Cambridge Common, 1667 Massachusetts Ave., Cambridge, (617) 547-1228
Mario's Italian Restaurant, Lexington Mario's has always been thoughtful for many years to families by keeping the prices low on huge portions on pasta. They also make a pretty good darn Italian pizza. The pasta quality is not quite up to the best Italian restaurants, but not far behind -- remarkable because the prices are almost half of those in the high profile eateries. Mario's dining room is small and noisy with not much of an atmosphere, and there can be a wait, especially on weekend nights. The lack of atmosphere and presence of noise, however, is not enough to deter faithful clientele and newcomers to this traditional, family-oriented restaurant in the heart of affluent Lexington.
Mario's Italian Restaurant, 1733 Massachusetts Ave Lexington,(781) 861-1182
George's Drive In, Mendon One of the last authentic drive-ins in eastern Massachusetts, George's has waitresses come to your car to take orders. There's also a walk-up window to place orders and large picnic areas to enjoy the standard burgers, hot dogs and chicken fillet sandwiches. A good variety of Hershey's ice cream rounds out this fun experience, which is close to more fun: the Mendon Drive-in outdoor movie theater, Southwick's Zoo and a miniature golf course.
George's, 116 Uxbridge Rd., Mendon, (508) 473-2125
Budabing's 50s Cafe, Millis A fun, brightly lit modern 50s style diner with booths ample counter space and a very large jukebox, Budabing's makes superb breakfast, lunch and dinner. The menu is huge, including great barbecue chicken, pizza (the brick oven type), shepherd's pie, meatloaf, turkey dinner and a mixed green salad with chicken, steak and shrimp. Budabing's is one of the great values on this earth, with excellent food to match, making it a local favorite and a viable alternative to cooking at home.
Budabing's 50s Cafe, 1060 Main St Millis, (508) 376-8999
Mug -N -Muffin, Norwood It doesn't take a genius to figure out that the Mug and Muffin specializes in coffee and muffins. Both are done well here in a long, dimly lit family-style dining room that brings back memories of the former New England-based Pewter Pot chain. Besides muffins and coffee, the Mug and Muffin does many things well, such as great hearty eggs and pancakes, club sandwiches and tasty burgers. Located in revitalized Norwood Center, the Mug and Muffin may not be as eclectic as some of the newer, shinier downtown offerings, but it does have time on its side -- a place where the waitresses are polite, the atmosphere informal and the food done just right.
Mug-N-Muffin, 716 Washington St., Norwood, (781) 762-8927
The Phoenix Bar & Grille, Shirley Popular amongst the locals and nearby Army Reserve at Devens, the Phoenix Grille knows how to cook a good, large steak and create an overstuffed sandwich. Big portions meet good quality in this renovated former dive with pleasant dining rooms and a large, long bar area. The Phoenix Grille will remind one of an Adirondack-style steak house with lots of wood, informal surroundings and huge lumberjack-like portions. The fact that it's in north central Massachusetts and within striking distance for Boston residents (40 minutes) is reason to cheer for people looking for an out-of-the-way place to eat that is also safe and somewhat gentrified without being pretentious.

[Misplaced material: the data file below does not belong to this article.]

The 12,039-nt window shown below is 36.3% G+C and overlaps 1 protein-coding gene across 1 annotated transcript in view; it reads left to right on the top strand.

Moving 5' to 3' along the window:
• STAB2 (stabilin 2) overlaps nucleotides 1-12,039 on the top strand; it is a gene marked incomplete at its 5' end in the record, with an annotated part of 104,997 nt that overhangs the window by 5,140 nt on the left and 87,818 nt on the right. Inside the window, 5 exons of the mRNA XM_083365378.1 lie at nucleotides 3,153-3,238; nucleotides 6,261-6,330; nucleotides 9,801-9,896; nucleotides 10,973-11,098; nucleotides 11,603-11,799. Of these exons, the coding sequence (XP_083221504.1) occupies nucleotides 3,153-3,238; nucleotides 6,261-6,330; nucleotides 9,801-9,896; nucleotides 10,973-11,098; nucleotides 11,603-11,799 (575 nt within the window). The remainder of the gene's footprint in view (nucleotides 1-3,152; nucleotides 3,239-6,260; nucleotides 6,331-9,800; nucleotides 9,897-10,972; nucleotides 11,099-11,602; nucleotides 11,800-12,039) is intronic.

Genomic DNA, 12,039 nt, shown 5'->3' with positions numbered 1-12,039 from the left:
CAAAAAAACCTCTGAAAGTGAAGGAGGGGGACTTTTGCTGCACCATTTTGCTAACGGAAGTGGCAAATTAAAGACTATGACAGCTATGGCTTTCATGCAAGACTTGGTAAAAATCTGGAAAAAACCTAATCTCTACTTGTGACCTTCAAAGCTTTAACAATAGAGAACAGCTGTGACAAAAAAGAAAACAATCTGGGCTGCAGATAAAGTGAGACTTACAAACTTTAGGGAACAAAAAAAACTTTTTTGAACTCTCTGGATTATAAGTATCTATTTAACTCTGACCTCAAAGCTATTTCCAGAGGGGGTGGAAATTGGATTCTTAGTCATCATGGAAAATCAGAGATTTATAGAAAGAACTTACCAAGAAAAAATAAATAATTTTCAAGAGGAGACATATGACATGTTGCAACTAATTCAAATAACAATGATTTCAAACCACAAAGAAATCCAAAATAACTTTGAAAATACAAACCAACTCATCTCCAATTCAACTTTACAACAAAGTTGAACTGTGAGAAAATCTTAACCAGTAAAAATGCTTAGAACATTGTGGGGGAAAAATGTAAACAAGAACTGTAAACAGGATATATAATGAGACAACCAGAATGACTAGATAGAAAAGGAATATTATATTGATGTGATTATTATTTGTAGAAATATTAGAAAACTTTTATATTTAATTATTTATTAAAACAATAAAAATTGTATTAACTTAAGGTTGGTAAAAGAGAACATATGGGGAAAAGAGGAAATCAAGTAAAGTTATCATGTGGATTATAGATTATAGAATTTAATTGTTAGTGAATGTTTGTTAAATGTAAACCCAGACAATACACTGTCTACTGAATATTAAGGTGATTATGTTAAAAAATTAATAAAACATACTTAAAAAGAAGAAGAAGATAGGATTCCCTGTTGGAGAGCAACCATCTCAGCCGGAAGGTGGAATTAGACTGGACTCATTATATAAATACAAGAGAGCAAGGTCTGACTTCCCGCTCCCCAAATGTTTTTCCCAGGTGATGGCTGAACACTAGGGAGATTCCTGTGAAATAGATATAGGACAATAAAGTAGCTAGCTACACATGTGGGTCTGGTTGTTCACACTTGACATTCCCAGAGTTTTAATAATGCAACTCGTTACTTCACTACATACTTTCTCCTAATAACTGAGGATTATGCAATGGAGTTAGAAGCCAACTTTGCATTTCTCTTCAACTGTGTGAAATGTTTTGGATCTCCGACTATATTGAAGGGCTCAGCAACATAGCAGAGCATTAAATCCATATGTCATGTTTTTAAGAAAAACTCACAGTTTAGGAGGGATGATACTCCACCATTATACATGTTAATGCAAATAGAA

Phoenix Bar & Grill, Main St., Shirley, (978) 425-4835
Elm Street Market, Stockbridge The old days are back at this local independently-owned small supermarket with a old-fashioned lunch counter in the charming Norman Rockwell town of Stockbridge. Great sandwiches highlight a cold-cuts dominated menu. Elm Street Market makes the conventional somehow taste better with excellent sub rolls and fine quality meats. Eating here fells like you're back in the 1940s or 50s. There's no way you could catch this kind of small town ambiance at one of the "superstore" supermarkets, or most restaurants for that matter.
Elm Street Market, 4 Elm St., Stockbridge, 413-298-3634
Coffee Sensations, Medfield The red stools and black and white tile lend a true feeling of being in a time warp at this lunch counter tucked away in Lord's Department Store-- another time warp where customers have been finding an amazing diversity of merchandise for the past 60-plus years. Around the corner from the toy section, Coffee Sensations offers wholesome American favorites like cheeseburgers, grilled cheese, ice cream sundaes and chocolate shakes. It's much like the old days of Woolworth's luncheonette, only much better.
Coffee Sensations, 446 Main St., Medfield, (508) 359-6859